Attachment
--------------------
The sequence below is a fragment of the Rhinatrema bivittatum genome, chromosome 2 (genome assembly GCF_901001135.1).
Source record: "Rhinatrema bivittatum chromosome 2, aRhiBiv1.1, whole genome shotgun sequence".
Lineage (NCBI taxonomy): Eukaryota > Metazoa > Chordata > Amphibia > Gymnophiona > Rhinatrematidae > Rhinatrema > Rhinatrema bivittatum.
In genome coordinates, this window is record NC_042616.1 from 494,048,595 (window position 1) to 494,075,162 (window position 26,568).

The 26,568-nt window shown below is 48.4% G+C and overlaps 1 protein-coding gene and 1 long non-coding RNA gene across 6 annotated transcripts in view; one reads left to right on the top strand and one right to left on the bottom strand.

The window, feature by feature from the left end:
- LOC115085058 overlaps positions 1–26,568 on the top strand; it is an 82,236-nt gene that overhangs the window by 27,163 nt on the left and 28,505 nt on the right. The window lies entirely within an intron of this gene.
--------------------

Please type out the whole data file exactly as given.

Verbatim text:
The sequence below is a fragment of the Rhinatrema bivittatum genome, chromosome 2 (genome assembly GCF_901001135.1).
Source record: "Rhinatrema bivittatum chromosome 2, aRhiBiv1.1, whole genome shotgun sequence".
Lineage (NCBI taxonomy): Eukaryota > Metazoa > Chordata > Amphibia > Gymnophiona > Rhinatrematidae > Rhinatrema > Rhinatrema bivittatum.
In genome coordinates, this window is record NC_042616.1 from 494,048,595 (window position 1) to 494,075,162 (window position 26,568).

The 26,568-nt window shown below is 48.4% G+C and overlaps 1 protein-coding gene and 1 long non-coding RNA gene across 6 annotated transcripts in view; one reads left to right on the top strand and one right to left on the bottom strand.

The window, feature by feature from the left end:
- LOC115085058 overlaps positions 1–26,568 on the top strand; it is an 82,236-nt gene that overhangs the window by 27,163 nt on the left and 28,505 nt on the right. The window lies entirely within an intron of this gene.